Dalai Lama's brother was tenacious figure in fight for Tibet's independence

Sat, Sep 13, 2008, 01:00

THUBTEN Jigme Norbu, who has died aged 86, was the eldest brother of the Dalai Lama and a tenacious symbol of the Tibetan struggle for independence. He was aged 87 according to Tibetan tradition which considers a person to be one year old at the moment of their birth.

A major Buddhist figure in his own right - he was believed to be the 23rd reincarnation of a famous high lama - Norbu had been in declining health after a series of strokes. He died of natural causes in Indiana, his home for four decades of exile.

Norbu taught Tibetan studies for more than 20 years at Indiana University, Bloomington. Amid cornfields on the outskirts of town he created a Tibetan cultural centre that has drawn thousands of visitors, including the Dalai Lama.

The two brothers disagreed on the status of Tibet. The Dalai Lama favours making it an autonomous state, similar to Hong Kong, while Norbu insisted on independence. He was a co-founder of the International Tibet Independence Movement, which has sponsored more than a dozen walks across the United States and abroad to draw attention to Tibet's suffering under Chinese rule.

The oldest son in a farming family of six children, Norbu was born in northeast Tibet on August 16th, 1922. At four he was identified as the reincarnate of a revered monk, Tagtser. At eight he left home to enter the Kumbum Monastery near the Chinese border, where he rose at 4am every day to memorise 2,000 pages of Buddhist scripture.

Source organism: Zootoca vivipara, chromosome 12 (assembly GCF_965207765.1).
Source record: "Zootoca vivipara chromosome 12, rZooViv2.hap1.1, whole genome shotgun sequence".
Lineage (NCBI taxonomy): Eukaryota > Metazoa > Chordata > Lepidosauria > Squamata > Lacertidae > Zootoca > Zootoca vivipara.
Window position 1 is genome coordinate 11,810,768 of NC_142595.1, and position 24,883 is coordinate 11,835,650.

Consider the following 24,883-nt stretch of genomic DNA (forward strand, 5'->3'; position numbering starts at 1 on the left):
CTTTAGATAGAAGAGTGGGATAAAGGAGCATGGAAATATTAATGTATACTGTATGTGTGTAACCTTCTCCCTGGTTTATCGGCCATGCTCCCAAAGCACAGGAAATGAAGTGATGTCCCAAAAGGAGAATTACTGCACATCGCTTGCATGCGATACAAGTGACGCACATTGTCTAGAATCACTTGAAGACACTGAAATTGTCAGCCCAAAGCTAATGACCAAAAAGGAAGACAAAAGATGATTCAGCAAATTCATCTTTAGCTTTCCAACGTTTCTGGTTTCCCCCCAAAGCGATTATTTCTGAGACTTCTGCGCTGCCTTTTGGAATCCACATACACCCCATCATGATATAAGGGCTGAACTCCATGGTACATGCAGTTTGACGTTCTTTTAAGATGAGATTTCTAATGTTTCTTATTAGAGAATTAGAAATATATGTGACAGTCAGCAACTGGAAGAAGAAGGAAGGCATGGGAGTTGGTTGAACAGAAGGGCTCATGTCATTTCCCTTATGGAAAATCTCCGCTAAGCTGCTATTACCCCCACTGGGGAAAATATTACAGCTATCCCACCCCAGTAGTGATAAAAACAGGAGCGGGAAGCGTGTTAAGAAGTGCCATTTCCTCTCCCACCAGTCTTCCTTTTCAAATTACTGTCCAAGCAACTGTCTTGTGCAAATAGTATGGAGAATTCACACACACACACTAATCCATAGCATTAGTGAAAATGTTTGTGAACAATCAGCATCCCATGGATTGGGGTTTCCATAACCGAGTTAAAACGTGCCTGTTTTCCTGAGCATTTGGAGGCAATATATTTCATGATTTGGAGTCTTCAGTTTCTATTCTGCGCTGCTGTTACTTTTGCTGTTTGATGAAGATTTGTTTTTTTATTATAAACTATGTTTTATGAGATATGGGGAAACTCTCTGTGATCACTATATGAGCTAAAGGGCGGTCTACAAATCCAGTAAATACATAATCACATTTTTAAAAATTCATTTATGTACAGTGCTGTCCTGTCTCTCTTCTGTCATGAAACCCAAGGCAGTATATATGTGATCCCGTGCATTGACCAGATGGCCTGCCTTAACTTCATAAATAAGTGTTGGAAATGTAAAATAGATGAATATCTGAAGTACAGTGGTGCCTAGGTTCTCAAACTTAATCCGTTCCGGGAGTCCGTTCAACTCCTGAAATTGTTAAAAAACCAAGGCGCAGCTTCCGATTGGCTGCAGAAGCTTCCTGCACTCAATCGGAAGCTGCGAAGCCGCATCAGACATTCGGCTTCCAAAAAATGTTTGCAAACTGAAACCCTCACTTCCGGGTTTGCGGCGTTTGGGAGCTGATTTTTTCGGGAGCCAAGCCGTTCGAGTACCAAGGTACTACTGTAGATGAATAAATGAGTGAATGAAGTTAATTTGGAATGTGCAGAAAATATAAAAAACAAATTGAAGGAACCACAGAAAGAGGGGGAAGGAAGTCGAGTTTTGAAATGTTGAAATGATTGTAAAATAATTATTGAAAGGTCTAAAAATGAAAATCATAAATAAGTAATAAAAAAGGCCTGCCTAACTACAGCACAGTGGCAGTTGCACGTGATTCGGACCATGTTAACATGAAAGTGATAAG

He was 15 when high lamas declared that his then 2-year-old brother was the 14th Dalai Lama, the spiritual and political leader of Tibet.After his brother's elevation, he moved from Kumbum to Lhasa, the Tibetan capital, to join his family.At 27, he returned to Kumbum as abbot of the monastery, which was one of Tibet's largest, with more than 4,000 monks. That year, 1949, coincided with the rise of the Chinese communists, who regarded Norbu as a prime target.

Chinese soldiers invaded eastern Tibet, where Kumbum was, and turned the province into what Dalai Lama biographer Pico Iyer called "the largest gulag in the world". As Iyer reported, soldiers loyal to the Communist dictator, Mao Zedong, imprisoned one in 10 Tibetans and caused the deaths of one in five - more than one million people - through starvation, torture and execution.

The Chinese authorities placed Norbu under house arrest and demanded that he travel to the capital Lhasa to denounce the Dalai Lama and kill him if he refused to step down. In return, the Communist government said it would make Norbu a governor general.

Norbu pretended to co-operate and arrived in Lhasa a few days before his brother's enthronement.

As the Dalai Lama wrote decades later: "As soon as I set eyes on him, I knew that he had suffered greatly. He was in a terrible state, extremely tense and anxious." He listened in shock as Norbu related the Chinese demands. Norbu then urged his brother to seek foreign support for Tibet and to fight back with military force. Although the Buddha forbids killing, Norbu said that violence would be justified under the circumstances. He renounced his monastic vows and declared his intent to go abroad as an emissary for their besieged country.

Norbu escaped on horseback through the Himalayas in 1950 and eventually joined a CIA project to train Tibetan Khampa tribesmen as guerrillas. The operation was unsuccessful.

In 1957, President Eisenhower granted Norbu political asylum. Three years later, he married the sister of a high lama and lived for a brief time in Seattle before accepting a job as curator of Tibetan artefacts at the Museum of Natural History in New York.

He became a US citizen during this period.Norbu returned to Tibet only once, in 1980, at the invitation of the Chinese government.

He found the Chinese presence stifling and said he regretted the visit. "Tibet doesn't exist," he told an interviewer later. In addition to his brother, son Jigme and wife, Kunyang Norbu, Norbu is survived by his sons, Lhundrup and Kunga; a sister, Jetsun Pema; brothers Gyalo Thondup and Ngari Rinpoche; and three grandchildren.

• Thubten Jigme Norbu: born 1921/22; died: September 5th 2008